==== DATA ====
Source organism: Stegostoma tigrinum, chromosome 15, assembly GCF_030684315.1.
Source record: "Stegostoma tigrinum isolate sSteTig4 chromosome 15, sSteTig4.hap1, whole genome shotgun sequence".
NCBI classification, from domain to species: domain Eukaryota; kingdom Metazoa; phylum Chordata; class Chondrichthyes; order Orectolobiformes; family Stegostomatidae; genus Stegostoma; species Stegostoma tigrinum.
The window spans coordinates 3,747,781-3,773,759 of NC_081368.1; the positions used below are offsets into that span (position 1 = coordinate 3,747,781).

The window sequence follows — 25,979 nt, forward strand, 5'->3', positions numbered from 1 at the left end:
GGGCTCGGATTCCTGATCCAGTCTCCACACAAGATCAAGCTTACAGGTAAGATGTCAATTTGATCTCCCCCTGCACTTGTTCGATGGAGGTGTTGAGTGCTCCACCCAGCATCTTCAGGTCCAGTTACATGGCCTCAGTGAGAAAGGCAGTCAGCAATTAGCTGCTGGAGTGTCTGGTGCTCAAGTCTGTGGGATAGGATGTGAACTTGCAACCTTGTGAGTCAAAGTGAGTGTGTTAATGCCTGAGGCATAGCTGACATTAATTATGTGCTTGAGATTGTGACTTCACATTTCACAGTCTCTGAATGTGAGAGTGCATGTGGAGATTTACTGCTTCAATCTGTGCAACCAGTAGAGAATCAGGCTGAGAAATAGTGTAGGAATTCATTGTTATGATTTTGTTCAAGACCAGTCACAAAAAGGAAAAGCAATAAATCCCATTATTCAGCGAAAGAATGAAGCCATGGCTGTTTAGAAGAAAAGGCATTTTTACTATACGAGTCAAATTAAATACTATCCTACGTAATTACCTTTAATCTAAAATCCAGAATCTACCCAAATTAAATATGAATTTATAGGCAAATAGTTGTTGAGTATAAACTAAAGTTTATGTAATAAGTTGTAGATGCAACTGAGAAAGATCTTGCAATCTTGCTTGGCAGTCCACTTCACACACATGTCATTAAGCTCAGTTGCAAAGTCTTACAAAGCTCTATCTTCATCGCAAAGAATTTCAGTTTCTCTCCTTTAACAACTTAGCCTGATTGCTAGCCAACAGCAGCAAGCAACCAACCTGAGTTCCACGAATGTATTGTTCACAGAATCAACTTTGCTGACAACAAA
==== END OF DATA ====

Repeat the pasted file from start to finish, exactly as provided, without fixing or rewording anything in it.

Source organism: Stegostoma tigrinum, chromosome 15, assembly GCF_030684315.1.
Source record: "Stegostoma tigrinum isolate sSteTig4 chromosome 15, sSteTig4.hap1, whole genome shotgun sequence".
NCBI classification, from domain to species: domain Eukaryota; kingdom Metazoa; phylum Chordata; class Chondrichthyes; order Orectolobiformes; family Stegostomatidae; genus Stegostoma; species Stegostoma tigrinum.
The window spans coordinates 3,747,781-3,773,759 of NC_081368.1; the positions used below are offsets into that span (position 1 = coordinate 3,747,781).

The window sequence follows — 25,979 nt, forward strand, 5'->3', positions numbered from 1 at the left end:
GGGCTCGGATTCCTGATCCAGTCTCCACACAAGATCAAGCTTACAGGTAAGATGTCAATTTGATCTCCCCCTGCACTTGTTCGATGGAGGTGTTGAGTGCTCCACCCAGCATCTTCAGGTCCAGTTACATGGCCTCAGTGAGAAAGGCAGTCAGCAATTAGCTGCTGGAGTGTCTGGTGCTCAAGTCTGTGGGATAGGATGTGAACTTGCAACCTTGTGAGTCAAAGTGAGTGTGTTAATGCCTGAGGCATAGCTGACATTAATTATGTGCTTGAGATTGTGACTTCACATTTCACAGTCTCTGAATGTGAGAGTGCATGTGGAGATTTACTGCTTCAATCTGTGCAACCAGTAGAGAATCAGGCTGAGAAATAGTGTAGGAATTCATTGTTATGATTTTGTTCAAGACCAGTCACAAAAAGGAAAAGCAATAAATCCCATTATTCAGCGAAAGAATGAAGCCATGGCTGTTTAGAAGAAAAGGCATTTTTACTATACGAGTCAAATTAAATACTATCCTACGTAATTACCTTTAATCTAAAATCCAGAATCTACCCAAATTAAATATGAATTTATAGGCAAATAGTTGTTGAGTATAAACTAAAGTTTATGTAATAAGTTGTAGATGCAACTGAGAAAGATCTTGCAATCTTGCTTGGCAGTCCACTTCACACACATGTCATTAAGCTCAGTTGCAAAGTCTTACAAAGCTCTATCTTCATCGCAAAGAATTTCAGTTTCTCTCCTTTAACAACTTAGCCTGATTGCTAGCCAACAGCAGCAAGCAACCAACCTGAGTTCCACGAATGTATTGTTCACAGAATCAACTTTGCTGACAACAAA